The gameplay twist within the campaign is the addition of a co-commander. If you play on your own, this position will be granted to an AI player of a fair level of competence, and you'll be able to issue basic one-click commands, such as "hold this spot" or "attack this structure." There are also some contextual commands when mission objectives get more intricate and require very specific actions, such as destroying a reactor or capturing a building. This addition makes the largest campaign missions feel wonderfully dramatic, with engagements scattered across the map involving not just your own units but friendly ones as well. It also adds a bit more oomph to the light puzzle-solving missions so common to the genre ("take these three units and follow these specific instructions"), because it requires the assistance of your compatriot. On the other hand, it makes the campaign easier than you would expect, seeing as how your AI comrade will usually buy you enough time to rebuild if you make a costly mistake.
But as with most games, it's better to add a real friend than deal with the occasional questionable decisions of an artificial teammate, and Red Alert 3's greatest asset is its cooperative campaign, a first for the genre. Should you go this route, your online partner (co-op play is unavailable on a local network) will take the role that the AI otherwise would, making the specific objectives mentioned above even more satisfying. It's a treat to play this way, and as you can imagine, completing a mission with a real-life counterpart is more compelling; it's a wonder that strategy games haven't attempted this sort of venture before. Unfortunately, getting another player into the match is a bit cumbersome. You must choose the mission and then enter the online lobby to issue the invitation, and when you invite the player, the game offers no feedback to let you know that the invite has been sent. The invited player does receive a notification pop-up and an invite notice, though there are times when the invitee won't receive an issued invitation, for no discernible reason.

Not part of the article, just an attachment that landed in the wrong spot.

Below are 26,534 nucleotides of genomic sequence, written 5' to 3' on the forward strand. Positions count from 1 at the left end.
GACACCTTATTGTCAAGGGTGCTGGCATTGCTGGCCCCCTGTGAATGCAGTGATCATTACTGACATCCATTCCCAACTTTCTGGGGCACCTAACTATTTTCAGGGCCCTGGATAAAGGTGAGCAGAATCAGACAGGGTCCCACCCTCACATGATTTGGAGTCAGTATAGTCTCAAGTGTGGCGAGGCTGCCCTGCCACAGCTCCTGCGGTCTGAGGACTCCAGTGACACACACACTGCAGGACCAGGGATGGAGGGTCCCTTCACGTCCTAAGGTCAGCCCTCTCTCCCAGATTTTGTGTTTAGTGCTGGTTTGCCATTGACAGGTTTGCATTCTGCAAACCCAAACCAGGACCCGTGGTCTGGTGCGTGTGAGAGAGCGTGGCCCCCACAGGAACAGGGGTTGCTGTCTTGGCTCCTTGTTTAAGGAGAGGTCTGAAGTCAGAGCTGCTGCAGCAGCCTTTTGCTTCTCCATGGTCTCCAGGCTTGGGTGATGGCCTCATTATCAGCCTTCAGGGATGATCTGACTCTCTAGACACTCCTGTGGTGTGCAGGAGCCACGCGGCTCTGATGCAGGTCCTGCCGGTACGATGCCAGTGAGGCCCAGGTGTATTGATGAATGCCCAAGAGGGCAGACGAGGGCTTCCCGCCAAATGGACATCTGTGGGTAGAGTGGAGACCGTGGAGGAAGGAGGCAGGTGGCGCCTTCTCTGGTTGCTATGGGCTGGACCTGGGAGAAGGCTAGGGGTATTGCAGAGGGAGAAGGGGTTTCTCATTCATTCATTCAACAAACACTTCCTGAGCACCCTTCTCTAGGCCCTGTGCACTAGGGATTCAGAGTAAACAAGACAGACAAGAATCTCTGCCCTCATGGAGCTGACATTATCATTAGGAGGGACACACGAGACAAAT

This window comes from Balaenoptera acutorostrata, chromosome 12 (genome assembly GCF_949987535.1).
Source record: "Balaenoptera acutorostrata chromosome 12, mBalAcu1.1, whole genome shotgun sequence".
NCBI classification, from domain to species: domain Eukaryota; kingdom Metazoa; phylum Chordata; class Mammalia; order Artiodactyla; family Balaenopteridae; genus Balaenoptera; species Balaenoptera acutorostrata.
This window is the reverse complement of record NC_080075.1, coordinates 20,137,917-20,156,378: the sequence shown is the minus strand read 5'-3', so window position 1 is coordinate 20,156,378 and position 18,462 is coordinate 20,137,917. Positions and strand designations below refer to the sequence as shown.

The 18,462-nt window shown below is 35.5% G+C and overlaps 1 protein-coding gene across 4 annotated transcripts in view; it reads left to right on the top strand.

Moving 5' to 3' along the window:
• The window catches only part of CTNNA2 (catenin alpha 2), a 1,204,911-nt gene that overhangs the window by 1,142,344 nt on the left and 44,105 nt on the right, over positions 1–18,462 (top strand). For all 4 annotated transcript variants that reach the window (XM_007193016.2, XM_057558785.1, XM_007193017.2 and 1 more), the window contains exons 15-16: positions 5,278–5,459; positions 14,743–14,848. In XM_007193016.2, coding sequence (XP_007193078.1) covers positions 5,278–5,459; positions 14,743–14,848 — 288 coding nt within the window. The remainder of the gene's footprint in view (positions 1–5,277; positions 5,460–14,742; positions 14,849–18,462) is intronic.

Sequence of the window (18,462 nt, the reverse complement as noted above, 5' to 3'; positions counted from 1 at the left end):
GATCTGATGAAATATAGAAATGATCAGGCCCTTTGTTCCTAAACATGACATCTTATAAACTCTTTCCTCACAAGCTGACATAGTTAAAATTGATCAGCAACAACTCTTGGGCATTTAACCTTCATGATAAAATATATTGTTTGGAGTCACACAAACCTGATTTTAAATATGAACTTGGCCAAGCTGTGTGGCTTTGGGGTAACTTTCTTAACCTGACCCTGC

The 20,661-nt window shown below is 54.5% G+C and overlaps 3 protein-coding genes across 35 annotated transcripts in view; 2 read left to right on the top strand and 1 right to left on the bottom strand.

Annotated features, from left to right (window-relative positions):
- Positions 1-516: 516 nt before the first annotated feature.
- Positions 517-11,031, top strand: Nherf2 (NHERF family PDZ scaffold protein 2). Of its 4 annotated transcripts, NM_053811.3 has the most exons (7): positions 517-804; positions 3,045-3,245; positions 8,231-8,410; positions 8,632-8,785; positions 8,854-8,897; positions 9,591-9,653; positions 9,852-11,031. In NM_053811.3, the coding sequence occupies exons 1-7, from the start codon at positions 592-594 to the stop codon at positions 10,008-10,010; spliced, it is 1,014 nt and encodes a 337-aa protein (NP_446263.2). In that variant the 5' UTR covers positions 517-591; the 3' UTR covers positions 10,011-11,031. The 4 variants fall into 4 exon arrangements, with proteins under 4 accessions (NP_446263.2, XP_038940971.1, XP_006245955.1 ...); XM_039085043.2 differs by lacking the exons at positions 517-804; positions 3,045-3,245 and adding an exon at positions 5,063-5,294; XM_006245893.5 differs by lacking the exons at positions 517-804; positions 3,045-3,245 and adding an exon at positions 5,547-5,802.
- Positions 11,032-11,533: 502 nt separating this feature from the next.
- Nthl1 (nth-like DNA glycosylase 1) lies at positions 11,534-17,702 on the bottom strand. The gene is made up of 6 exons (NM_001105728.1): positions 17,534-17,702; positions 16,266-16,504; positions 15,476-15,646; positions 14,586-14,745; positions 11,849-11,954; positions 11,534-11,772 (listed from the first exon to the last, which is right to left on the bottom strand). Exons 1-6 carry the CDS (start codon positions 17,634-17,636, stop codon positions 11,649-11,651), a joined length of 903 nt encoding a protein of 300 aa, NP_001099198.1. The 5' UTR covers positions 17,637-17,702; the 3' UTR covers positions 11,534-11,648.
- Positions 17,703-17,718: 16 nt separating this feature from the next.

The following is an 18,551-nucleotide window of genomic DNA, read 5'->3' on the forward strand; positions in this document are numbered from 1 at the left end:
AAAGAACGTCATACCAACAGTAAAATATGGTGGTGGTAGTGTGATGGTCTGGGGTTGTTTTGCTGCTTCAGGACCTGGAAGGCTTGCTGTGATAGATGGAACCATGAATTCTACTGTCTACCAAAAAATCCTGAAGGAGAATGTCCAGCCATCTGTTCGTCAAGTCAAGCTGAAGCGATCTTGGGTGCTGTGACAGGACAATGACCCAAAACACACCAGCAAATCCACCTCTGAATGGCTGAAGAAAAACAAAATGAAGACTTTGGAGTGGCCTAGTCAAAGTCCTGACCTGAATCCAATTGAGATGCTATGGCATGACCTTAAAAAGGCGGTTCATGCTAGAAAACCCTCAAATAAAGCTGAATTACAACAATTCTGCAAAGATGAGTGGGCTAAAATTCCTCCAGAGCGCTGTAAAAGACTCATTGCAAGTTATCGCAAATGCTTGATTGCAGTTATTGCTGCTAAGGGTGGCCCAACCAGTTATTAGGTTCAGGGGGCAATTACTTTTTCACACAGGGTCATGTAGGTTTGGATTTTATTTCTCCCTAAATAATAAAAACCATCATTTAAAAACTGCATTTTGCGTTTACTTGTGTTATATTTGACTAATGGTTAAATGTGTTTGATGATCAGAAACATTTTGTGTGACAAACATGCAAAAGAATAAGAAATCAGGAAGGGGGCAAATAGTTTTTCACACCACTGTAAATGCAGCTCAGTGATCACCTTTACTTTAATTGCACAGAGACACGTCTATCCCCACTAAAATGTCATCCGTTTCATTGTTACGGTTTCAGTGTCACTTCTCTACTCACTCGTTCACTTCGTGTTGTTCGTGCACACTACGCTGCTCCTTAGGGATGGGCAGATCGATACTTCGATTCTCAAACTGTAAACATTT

- Player Reviews: 235
- Game Universe:
- Command & Conquer (PS, PC, N64, SAT, MAC),
- Command & Conquer 3: Tiberium Wars (PC, X360, MAC),
- Command & Conquer 3: Kane's Wrath (PC, X360),
- Command & Conquer: Red Alert 3 (PC, PS3, X360, MAC),
- Command & Conquer: Red Alert 3 - Commander's Challenge (PS3, X360),
- Command & Conquer: Red Alert - Retaliation (PS),
- Command & Conquer: Generals (PC, MAC),
- Command & Conquer: Generals - Deluxe Edition (PC, MAC),
- Command & Conquer: Generals - Zero Hour (PC, MAC),
- Command & Conquer 4: Tiberian Twilight (PC)
- Number of Players:
- Number of Online Players:
6 Players Online